Diamonds Coach Courting Success
By Jenny Sinclair
As far as coaching records go, Lisa Alexander’s is impressive. Inheriting one of our nation’s most successful sporting teams came with plenty of pressure and expectation. But Lisa’s built on this legacy with the Diamonds finishing the past year undefeated, with a Commonwealth Games Gold medal and are currently on a 19 game winning streak. This week’s World Cup, however, will prove her biggest test as a coach and she’s turned to some of the most respected leaders in sport in the lead up to the tournament.
An elite netballer and physical education teacher, Lisa started coaching when her family moved to the country town of Leongatha in Victoria for a lifestyle change in the 1980s. Lisa quickly rose the ranks to coach the Melbourne Phoenix to back to back title wins in 2002 and 2003. From there she was appointed the Australian Under 21s coach in 2006 -2007 before eventually replacing Norma Plummer as the national coach four years later.
“You don’t set out to be the Australian coach. It is a business where sometimes the opportunity comes up and sometimes it doesn’t. All the planets aligned for me in 2011, the opportunity was there, I had the experience and it all fell into place.”
In the lead up to the World Cup, Lisa has left no stone unturned and has consulted a variety of sporting codes and leaders including Socceroos coach Ange Postecoglou and NRL mastercoach Wayne Bennett.
“There is always something to learn, so it’s pretty exciting when I get to go into, say, a Collingwood Football Club or a Melbourne Storm Rugby League Club, or have Wayne Bennett down to watch training who has been a hero of mine for many years,” Lisa told Sportette.
“To have him down and have his calm manner and the way he talks about coaching, and the seriousness he takes to come down from Brisbane to watch a session, because he respects what the Diamonds do.”
Complacency can always be a curse for successful teams and Lisa is determined not to let that happen to the Diamonds.
“Obviously we have had a lot of success, so success is expected, however the landscape in which we are playing has changed enormously. The achievements of today are huge when you compare it to previous years when you wouldn’t have had as strong an England or Jamaica, for example. You didn’t have the same sort of systems of high performance (in those countries).”
Another high profile attendee at the Diamonds World Cup training camp was legendary netball player and coach Joyce Brown. Alexander places immense trust in her judgement.
“I knew she would tell me straight how things were and whether they were working or they weren’t. Not necessarily about a particular technique, but more around my communication and how the sessions ran. She is a great observer of people.”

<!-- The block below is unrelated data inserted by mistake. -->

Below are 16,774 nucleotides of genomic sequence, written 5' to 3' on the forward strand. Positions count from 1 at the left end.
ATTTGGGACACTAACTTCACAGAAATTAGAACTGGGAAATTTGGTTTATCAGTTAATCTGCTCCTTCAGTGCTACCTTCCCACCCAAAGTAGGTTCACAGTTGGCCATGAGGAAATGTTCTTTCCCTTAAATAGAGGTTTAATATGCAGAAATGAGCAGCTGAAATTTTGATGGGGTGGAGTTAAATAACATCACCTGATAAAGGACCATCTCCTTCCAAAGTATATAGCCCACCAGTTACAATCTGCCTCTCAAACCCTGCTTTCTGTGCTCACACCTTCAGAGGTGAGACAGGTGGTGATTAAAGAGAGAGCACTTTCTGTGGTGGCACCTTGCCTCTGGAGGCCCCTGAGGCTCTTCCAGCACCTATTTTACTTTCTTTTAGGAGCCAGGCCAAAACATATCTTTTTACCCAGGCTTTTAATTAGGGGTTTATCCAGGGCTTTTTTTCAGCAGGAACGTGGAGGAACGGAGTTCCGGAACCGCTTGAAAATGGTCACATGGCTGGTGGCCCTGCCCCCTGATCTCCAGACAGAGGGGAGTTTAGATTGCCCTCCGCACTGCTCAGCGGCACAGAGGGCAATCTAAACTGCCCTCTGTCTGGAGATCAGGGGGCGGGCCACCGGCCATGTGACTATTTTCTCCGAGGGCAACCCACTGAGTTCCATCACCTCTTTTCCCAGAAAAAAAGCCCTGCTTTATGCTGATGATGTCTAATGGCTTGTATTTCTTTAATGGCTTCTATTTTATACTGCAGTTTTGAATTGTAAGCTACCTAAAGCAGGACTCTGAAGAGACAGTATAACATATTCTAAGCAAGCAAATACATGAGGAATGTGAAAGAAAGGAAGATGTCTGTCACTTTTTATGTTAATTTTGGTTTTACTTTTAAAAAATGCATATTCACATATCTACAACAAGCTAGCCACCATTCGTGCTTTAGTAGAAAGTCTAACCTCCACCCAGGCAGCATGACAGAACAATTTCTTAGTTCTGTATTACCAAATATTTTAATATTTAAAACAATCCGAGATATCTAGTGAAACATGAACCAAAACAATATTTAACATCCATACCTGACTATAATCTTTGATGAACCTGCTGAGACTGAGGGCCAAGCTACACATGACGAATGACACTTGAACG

While Alexander values input from a wide range of coaching influences, it is clear that she particularly values Brown’s advice.
“No matter what profession you are in, it’s important to have a really good mentor who has walked in your shoes before, particularly for women. It’s a very holistic role she performs, not just technical but around the psychology of the team, the high performance expectations and how I balance that with me as a person and work on me.”
As the Diamonds look to secure their third straight World Cup title, the 51 year old goes beyond knowing her team as just players and takes a holistic approach to their lives.
“In order for an athlete to play well they need to have their off court and their on court work combining well. You know it’s not always going to be perfect, that’s part of life, but it teaches people to be resilient because they have balance in their lives.”
“I’m one of those coaches who believes in doing everything you can to help the athlete feel as well prepared as they possibly can be, for anything that they come up against. If you do, you will always get extra out of them, that one percent more outcome.”
Alexander firmly believes that continued coaching success comes from not only choosing the best players available, but ensuring she is selecting the best possible people.
“Their attitude allows them to grow as an athlete as well as a person, and enables them to see that there are areas of their game that they can improve. If they get into a comparative game between them and another person, then generally speaking they are always minimising the areas they need to work on.”
“Netball is such a combination team sport, and the more we do know and trust each other in a group, the better we will perform as a team.”
The Netball World Cup will be held in Sydney from the 7th to the 16th of August.